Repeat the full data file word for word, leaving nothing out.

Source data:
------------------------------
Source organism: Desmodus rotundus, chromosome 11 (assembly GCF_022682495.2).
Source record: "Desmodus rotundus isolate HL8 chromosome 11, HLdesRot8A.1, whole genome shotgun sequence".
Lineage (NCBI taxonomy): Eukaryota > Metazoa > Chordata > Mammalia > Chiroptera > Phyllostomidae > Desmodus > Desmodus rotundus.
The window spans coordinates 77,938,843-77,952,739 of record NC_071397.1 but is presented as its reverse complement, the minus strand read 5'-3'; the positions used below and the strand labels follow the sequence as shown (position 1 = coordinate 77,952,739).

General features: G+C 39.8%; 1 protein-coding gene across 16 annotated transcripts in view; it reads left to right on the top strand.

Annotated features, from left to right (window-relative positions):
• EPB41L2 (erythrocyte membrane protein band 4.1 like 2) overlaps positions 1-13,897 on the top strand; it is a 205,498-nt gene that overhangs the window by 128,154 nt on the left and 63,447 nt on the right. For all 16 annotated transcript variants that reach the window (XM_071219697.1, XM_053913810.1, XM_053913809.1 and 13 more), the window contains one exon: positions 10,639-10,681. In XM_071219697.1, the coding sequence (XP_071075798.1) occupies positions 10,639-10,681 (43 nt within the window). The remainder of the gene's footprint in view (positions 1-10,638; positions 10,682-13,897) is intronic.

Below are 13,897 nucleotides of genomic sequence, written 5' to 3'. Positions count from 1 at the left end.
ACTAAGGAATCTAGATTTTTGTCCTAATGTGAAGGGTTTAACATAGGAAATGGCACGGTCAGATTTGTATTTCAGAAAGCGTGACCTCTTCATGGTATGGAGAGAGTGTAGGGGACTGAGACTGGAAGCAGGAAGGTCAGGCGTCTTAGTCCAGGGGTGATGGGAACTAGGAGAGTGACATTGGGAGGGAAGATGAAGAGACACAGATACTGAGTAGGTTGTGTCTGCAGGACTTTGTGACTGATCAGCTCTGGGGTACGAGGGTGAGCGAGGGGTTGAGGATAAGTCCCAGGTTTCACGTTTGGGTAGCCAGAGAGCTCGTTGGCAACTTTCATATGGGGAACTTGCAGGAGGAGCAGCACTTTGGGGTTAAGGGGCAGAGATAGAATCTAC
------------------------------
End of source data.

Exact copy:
Source organism: Desmodus rotundus, chromosome 11 (assembly GCF_022682495.2).
Source record: "Desmodus rotundus isolate HL8 chromosome 11, HLdesRot8A.1, whole genome shotgun sequence".
Lineage (NCBI taxonomy): Eukaryota > Metazoa > Chordata > Mammalia > Chiroptera > Phyllostomidae > Desmodus > Desmodus rotundus.
The window spans coordinates 77,938,843-77,952,739 of record NC_071397.1 but is presented as its reverse complement, the minus strand read 5'-3'; the positions used below and the strand labels follow the sequence as shown (position 1 = coordinate 77,952,739).

General features: G+C 39.8%; 1 protein-coding gene across 16 annotated transcripts in view; it reads left to right on the top strand.

Annotated features, from left to right (window-relative positions):
• EPB41L2 (erythrocyte membrane protein band 4.1 like 2) overlaps positions 1-13,897 on the top strand; it is a 205,498-nt gene that overhangs the window by 128,154 nt on the left and 63,447 nt on the right. For all 16 annotated transcript variants that reach the window (XM_071219697.1, XM_053913810.1, XM_053913809.1 and 13 more), the window contains one exon: positions 10,639-10,681. In XM_071219697.1, the coding sequence (XP_071075798.1) occupies positions 10,639-10,681 (43 nt within the window). The remainder of the gene's footprint in view (positions 1-10,638; positions 10,682-13,897) is intronic.

Below are 13,897 nucleotides of genomic sequence, written 5' to 3'. Positions count from 1 at the left end.
ACTAAGGAATCTAGATTTTTGTCCTAATGTGAAGGGTTTAACATAGGAAATGGCACGGTCAGATTTGTATTTCAGAAAGCGTGACCTCTTCATGGTATGGAGAGAGTGTAGGGGACTGAGACTGGAAGCAGGAAGGTCAGGCGTCTTAGTCCAGGGGTGATGGGAACTAGGAGAGTGACATTGGGAGGGAAGATGAAGAGACACAGATACTGAGTAGGTTGTGTCTGCAGGACTTTGTGACTGATCAGCTCTGGGGTACGAGGGTGAGCGAGGGGTTGAGGATAAGTCCCAGGTTTCACGTTTGGGTAGCCAGAGAGCTCGTTGGCAACTTTCATATGGGGAACTTGCAGGAGGAGCAGCACTTTGGGGTTAAGGGGCAGAGATAGAATCTAC